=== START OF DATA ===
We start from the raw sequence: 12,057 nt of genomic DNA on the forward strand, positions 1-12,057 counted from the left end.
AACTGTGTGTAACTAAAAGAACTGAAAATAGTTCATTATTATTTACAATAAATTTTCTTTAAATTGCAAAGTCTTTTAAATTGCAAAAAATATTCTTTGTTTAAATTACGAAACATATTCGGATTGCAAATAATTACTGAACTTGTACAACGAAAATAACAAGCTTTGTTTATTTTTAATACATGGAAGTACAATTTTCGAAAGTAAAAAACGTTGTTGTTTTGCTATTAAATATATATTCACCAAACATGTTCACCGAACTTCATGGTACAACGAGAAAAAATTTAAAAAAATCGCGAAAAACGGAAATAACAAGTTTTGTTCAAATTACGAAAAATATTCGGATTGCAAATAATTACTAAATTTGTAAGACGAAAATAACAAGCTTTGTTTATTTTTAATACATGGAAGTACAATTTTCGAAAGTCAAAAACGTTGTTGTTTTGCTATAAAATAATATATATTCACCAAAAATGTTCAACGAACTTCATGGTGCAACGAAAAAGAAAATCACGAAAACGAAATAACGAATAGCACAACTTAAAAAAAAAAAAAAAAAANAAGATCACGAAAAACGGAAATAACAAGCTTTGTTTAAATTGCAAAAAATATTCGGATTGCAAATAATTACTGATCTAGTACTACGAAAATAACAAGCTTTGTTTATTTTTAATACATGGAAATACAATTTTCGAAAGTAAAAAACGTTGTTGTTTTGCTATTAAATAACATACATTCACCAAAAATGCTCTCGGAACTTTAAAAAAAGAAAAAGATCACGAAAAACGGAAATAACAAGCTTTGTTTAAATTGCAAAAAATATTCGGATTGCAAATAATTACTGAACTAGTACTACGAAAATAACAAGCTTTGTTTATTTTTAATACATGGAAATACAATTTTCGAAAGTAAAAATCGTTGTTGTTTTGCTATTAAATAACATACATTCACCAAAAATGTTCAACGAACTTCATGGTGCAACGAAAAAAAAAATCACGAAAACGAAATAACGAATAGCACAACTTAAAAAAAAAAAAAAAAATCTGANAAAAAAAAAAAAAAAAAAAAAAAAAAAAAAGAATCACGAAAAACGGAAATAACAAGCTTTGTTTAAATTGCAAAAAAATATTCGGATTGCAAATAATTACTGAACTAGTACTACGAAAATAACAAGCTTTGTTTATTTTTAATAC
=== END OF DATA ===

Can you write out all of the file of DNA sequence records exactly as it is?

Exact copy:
We start from the raw sequence: 12,057 nt of genomic DNA on the forward strand, positions 1-12,057 counted from the left end.
AACTGTGTGTAACTAAAAGAACTGAAAATAGTTCATTATTATTTACAATAAATTTTCTTTAAATTGCAAAGTCTTTTAAATTGCAAAAAATATTCTTTGTTTAAATTACGAAACATATTCGGATTGCAAATAATTACTGAACTTGTACAACGAAAATAACAAGCTTTGTTTATTTTTAATACATGGAAGTACAATTTTCGAAAGTAAAAAACGTTGTTGTTTTGCTATTAAATATATATTCACCAAACATGTTCACCGAACTTCATGGTACAACGAGAAAAAATTTAAAAAAATCGCGAAAAACGGAAATAACAAGTTTTGTTCAAATTACGAAAAATATTCGGATTGCAAATAATTACTAAATTTGTAAGACGAAAATAACAAGCTTTGTTTATTTTTAATACATGGAAGTACAATTTTCGAAAGTCAAAAACGTTGTTGTTTTGCTATAAAATAATATATATTCACCAAAAATGTTCAACGAACTTCATGGTGCAACGAAAAAGAAAATCACGAAAACGAAATAACGAATAGCACAACTTAAAAAAAAAAAAAAAAAANAAGATCACGAAAAACGGAAATAACAAGCTTTGTTTAAATTGCAAAAAATATTCGGATTGCAAATAATTACTGATCTAGTACTACGAAAATAACAAGCTTTGTTTATTTTTAATACATGGAAATACAATTTTCGAAAGTAAAAAACGTTGTTGTTTTGCTATTAAATAACATACATTCACCAAAAATGCTCTCGGAACTTTAAAAAAAGAAAAAGATCACGAAAAACGGAAATAACAAGCTTTGTTTAAATTGCAAAAAATATTCGGATTGCAAATAATTACTGAACTAGTACTACGAAAATAACAAGCTTTGTTTATTTTTAATACATGGAAATACAATTTTCGAAAGTAAAAATCGTTGTTGTTTTGCTATTAAATAACATACATTCACCAAAAATGTTCAACGAACTTCATGGTGCAACGAAAAAAAAAATCACGAAAACGAAATAACGAATAGCACAACTTAAAAAAAAAAAAAAAAATCTGANAAAAAAAAAAAAAAAAAAAAAAAAAAAAAAGAATCACGAAAAACGGAAATAACAAGCTTTGTTTAAATTGCAAAAAAATATTCGGATTGCAAATAATTACTGAACTAGTACTACGAAAATAACAAGCTTTGTTTATTTTTAATAC